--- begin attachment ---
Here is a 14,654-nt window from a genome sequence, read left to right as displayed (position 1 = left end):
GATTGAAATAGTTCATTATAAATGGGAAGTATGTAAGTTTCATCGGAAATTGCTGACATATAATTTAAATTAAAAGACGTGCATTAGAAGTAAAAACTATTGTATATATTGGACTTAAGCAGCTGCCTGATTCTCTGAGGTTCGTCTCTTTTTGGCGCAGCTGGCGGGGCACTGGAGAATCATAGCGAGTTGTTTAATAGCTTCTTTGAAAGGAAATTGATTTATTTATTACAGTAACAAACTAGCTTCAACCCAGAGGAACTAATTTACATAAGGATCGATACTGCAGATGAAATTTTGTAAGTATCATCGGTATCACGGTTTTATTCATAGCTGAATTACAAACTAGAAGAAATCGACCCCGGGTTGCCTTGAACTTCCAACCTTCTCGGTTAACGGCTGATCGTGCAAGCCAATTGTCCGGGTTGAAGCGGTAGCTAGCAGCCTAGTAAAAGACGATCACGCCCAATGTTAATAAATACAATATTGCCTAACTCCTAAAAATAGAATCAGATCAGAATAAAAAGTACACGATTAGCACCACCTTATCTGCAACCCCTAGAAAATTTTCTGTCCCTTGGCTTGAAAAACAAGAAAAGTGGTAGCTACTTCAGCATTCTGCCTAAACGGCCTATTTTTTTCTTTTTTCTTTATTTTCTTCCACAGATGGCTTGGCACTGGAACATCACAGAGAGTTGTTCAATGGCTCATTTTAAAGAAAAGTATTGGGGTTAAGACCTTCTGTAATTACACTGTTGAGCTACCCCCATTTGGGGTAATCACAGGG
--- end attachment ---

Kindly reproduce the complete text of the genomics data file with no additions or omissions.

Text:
Here is a 14,654-nt window from a genome sequence, read left to right as displayed (position 1 = left end):
GATTGAAATAGTTCATTATAAATGGGAAGTATGTAAGTTTCATCGGAAATTGCTGACATATAATTTAAATTAAAAGACGTGCATTAGAAGTAAAAACTATTGTATATATTGGACTTAAGCAGCTGCCTGATTCTCTGAGGTTCGTCTCTTTTTGGCGCAGCTGGCGGGGCACTGGAGAATCATAGCGAGTTGTTTAATAGCTTCTTTGAAAGGAAATTGATTTATTTATTACAGTAACAAACTAGCTTCAACCCAGAGGAACTAATTTACATAAGGATCGATACTGCAGATGAAATTTTGTAAGTATCATCGGTATCACGGTTTTATTCATAGCTGAATTACAAACTAGAAGAAATCGACCCCGGGTTGCCTTGAACTTCCAACCTTCTCGGTTAACGGCTGATCGTGCAAGCCAATTGTCCGGGTTGAAGCGGTAGCTAGCAGCCTAGTAAAAGACGATCACGCCCAATGTTAATAAATACAATATTGCCTAACTCCTAAAAATAGAATCAGATCAGAATAAAAAGTACACGATTAGCACCACCTTATCTGCAACCCCTAGAAAATTTTCTGTCCCTTGGCTTGAAAAACAAGAAAAGTGGTAGCTACTTCAGCATTCTGCCTAAACGGCCTATTTTTTTCTTTTTTCTTTATTTTCTTCCACAGATGGCTTGGCACTGGAACATCACAGAGAGTTGTTCAATGGCTCATTTTAAAGAAAAGTATTGGGGTTAAGACCTTCTGTAATTACACTGTTGAGCTACCCCCATTTGGGGTAATCACAGGG